By Ross Forman
One of the most unique baseball memorabilia collections, with a splash of college football thrown in too, goes on the auction block Saturday, Aug. 19.
The Super Auction, which will be held at Washtenaw Farm Council Fairgrounds in Ann Arbor, Mich., features the archives of former Detroit Tigers Public Relations Director Dan Ewald.
Ewald spent about 20 years with the Tigers and, before that, was a baseball writer for The Detroit News. He has written 13 sports books, with such luminaries as Sparky Anderson, Al Kaline, George Kell and Bo Schembechler, among others.
The 300-lot Super Auction features some truly unique items, such as, the 1983 Detroit Tigers’ purchase agreement with related documents, signed by John Fetzer, Jim Campbell and Tom Monaghan. The Super Auction also includes original artwork for the Detroit Tigers’ head logo, along with the photo that inspired the image. The logo was used for many years and became a symbol of the team. And there is the 1962 paperwork for the Tigers’ Tour of Japan, including a sheet signed by the entire team.
Plus, The Super Auction includes Schembechler’s personal University of Michigan playbook, given to Ewald by the former Wolverines head football coach; and Sparky Anderson original artwork by Gary Greenshields, given to Ewald by Anderson.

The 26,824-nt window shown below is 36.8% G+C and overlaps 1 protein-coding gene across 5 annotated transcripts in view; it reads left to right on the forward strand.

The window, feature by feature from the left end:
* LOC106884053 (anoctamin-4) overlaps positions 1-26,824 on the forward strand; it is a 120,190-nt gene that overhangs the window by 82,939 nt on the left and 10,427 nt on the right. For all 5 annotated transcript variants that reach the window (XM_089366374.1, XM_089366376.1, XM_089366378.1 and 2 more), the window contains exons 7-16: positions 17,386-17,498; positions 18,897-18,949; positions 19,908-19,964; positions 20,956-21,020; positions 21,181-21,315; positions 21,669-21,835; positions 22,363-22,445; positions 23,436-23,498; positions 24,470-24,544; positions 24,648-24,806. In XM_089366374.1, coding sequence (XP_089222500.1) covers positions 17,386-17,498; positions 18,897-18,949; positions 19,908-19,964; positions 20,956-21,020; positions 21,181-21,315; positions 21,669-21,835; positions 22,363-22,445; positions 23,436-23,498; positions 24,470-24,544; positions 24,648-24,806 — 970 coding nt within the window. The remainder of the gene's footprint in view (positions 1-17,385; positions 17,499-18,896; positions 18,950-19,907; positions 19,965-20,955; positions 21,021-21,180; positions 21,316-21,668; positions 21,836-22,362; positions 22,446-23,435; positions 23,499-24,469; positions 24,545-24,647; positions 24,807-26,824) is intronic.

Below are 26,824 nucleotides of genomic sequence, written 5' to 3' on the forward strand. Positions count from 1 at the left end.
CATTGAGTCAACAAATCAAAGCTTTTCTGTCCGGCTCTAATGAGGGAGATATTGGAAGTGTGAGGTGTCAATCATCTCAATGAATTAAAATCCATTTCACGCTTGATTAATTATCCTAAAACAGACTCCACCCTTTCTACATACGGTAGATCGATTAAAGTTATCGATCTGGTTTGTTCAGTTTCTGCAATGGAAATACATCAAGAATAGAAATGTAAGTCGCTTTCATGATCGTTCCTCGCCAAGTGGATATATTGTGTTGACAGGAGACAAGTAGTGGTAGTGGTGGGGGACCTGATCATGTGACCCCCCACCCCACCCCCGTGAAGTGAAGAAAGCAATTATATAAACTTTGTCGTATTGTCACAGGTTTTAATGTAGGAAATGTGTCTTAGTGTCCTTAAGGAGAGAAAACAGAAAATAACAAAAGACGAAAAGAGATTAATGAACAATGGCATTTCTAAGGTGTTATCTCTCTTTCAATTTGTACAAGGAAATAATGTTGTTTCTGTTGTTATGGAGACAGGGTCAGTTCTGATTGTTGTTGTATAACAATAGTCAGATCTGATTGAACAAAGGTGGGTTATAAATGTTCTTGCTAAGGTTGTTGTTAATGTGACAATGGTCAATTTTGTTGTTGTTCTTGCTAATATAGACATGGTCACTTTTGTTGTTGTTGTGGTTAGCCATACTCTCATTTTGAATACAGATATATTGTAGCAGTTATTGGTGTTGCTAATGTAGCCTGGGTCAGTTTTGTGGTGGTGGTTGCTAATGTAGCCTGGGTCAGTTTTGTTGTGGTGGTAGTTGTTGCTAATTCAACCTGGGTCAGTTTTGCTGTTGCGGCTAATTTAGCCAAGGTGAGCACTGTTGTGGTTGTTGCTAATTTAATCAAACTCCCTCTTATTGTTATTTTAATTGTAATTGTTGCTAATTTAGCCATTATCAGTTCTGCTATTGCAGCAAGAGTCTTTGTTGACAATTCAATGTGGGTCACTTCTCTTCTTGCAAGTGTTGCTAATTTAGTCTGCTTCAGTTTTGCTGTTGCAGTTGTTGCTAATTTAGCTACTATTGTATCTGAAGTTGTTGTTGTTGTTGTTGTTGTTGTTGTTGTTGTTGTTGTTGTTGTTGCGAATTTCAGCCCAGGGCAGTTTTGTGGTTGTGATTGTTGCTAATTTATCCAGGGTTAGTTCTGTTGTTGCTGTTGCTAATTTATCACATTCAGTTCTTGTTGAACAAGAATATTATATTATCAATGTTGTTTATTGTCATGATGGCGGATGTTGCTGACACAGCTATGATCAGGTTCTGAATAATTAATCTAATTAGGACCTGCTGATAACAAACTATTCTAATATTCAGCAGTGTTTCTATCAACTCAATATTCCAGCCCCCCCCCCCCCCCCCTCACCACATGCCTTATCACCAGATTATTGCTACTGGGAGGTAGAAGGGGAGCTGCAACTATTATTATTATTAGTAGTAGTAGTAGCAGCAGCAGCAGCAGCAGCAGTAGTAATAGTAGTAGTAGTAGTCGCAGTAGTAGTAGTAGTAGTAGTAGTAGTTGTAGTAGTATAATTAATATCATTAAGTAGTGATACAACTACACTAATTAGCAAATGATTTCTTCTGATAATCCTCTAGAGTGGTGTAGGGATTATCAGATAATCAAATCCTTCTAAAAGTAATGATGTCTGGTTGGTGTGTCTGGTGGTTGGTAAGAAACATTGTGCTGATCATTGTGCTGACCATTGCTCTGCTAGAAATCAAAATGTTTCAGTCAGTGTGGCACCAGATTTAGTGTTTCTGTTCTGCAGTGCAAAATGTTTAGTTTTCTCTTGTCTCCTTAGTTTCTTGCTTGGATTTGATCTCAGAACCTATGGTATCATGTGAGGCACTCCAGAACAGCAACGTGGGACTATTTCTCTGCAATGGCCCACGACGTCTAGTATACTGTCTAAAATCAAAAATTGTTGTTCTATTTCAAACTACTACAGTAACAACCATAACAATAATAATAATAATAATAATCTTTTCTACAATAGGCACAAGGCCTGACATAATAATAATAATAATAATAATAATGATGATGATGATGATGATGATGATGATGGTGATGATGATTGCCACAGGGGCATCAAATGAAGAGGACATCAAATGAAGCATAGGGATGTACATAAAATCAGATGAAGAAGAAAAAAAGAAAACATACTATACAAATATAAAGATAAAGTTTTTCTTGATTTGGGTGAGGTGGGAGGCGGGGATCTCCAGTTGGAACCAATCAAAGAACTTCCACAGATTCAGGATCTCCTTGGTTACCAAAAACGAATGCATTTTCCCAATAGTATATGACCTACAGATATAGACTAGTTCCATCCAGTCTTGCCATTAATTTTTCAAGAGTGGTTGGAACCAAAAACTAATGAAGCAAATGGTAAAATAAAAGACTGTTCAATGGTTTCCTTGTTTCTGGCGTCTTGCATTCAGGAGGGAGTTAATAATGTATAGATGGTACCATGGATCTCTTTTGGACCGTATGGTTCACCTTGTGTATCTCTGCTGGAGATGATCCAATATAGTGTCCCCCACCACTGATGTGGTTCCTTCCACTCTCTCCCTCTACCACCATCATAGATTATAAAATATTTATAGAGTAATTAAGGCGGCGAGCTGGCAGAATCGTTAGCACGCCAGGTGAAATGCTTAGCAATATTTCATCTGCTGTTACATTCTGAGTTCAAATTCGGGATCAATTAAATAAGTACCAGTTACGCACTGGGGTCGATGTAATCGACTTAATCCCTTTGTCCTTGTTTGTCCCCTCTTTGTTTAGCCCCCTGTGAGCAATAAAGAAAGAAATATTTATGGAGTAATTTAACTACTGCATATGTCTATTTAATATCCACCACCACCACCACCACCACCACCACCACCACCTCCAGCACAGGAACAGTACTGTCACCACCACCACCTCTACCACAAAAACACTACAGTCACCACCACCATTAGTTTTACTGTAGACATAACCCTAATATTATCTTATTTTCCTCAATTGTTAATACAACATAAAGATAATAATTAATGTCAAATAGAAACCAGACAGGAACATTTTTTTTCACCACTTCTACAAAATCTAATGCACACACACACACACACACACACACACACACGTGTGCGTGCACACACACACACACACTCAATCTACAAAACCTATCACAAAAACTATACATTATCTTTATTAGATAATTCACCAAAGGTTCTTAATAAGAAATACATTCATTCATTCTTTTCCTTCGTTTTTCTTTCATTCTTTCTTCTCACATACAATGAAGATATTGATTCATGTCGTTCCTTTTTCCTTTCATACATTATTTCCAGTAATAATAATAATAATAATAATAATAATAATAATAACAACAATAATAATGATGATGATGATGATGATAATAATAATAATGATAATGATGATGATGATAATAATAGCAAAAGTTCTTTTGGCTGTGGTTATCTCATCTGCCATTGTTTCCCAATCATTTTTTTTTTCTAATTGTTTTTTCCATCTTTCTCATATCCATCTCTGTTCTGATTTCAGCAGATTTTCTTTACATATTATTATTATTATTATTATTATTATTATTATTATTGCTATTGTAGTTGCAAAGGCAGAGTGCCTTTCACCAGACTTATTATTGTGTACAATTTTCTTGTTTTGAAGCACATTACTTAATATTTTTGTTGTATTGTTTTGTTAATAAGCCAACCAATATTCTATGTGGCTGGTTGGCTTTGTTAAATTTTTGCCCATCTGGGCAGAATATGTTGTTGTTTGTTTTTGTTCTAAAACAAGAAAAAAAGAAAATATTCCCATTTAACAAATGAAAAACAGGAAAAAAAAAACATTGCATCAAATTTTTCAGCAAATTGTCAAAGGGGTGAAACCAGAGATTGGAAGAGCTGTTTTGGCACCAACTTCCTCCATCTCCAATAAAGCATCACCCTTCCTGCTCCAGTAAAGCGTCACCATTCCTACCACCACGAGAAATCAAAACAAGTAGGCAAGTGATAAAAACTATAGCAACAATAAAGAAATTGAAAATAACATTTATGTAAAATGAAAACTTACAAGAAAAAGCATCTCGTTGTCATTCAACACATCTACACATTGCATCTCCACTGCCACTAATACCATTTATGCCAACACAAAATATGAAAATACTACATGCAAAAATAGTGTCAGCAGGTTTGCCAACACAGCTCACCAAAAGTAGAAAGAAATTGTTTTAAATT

“The Super Auction is an incredible opportunity to own items that are connected to some very prominent people in baseball history, and items that are truly one of a kind,” said longtime Michigan-based hobbyist Mark Dehem of J&M Card Co., which he runs with his brother, Jim. They are spearheading the sports memorabilia portion of The Super Auction.
“The auction is well-rounded with something for everyone, although there are no sports cards. There is a wide range of values that would fit any collector’s budget. I think the memorabilia and autographs will be appealing to any collector. There are hundreds of confidential letters, documents and financial paperwork, dealing with the inner workings of a baseball team. These rare documents give the fan the chance to go behind-the-scenes and see what really goes on.”
Mark Dehem, who lives in Macomb, Mich., runs The Athlete Connection, LLC, which coordinates player appearances and autograph signings, and he is on the board of the Detroit Tiger Alumni Association. Jim Dehem, of New Baltimore, Mich., also owns a Biggby Coffee Shop.
Both are hobby veterans, with about 45 years each in the industry. Both are regulars at the annual National Sports Collectors Convention. Heck, the story of Mark and Jim Dehem is story-worthy alone, if only as a walk down memory lane.
Mark started collecting cards decades ago and soon got his brother involved, and they eventually bought all the neighborhood kids’ cards as they got older and were getting out of the hobby. They held card sales on their grandmother’s porch in the summer.
“We were buying up so many cards that we decided to sell some so that we could buy other memorabilia,” Mark said. “Our dad would help (by) driving us to (card) shows, (help with) set up, (or make) phone calls to promoters and other dealers. We were basically young kids setting up at shows in the 1970s.”
Their first show was in 1972.
They sold at shows in the ’70s in Detroit, Cincinnati, Cleveland, Columbus and elsewhere.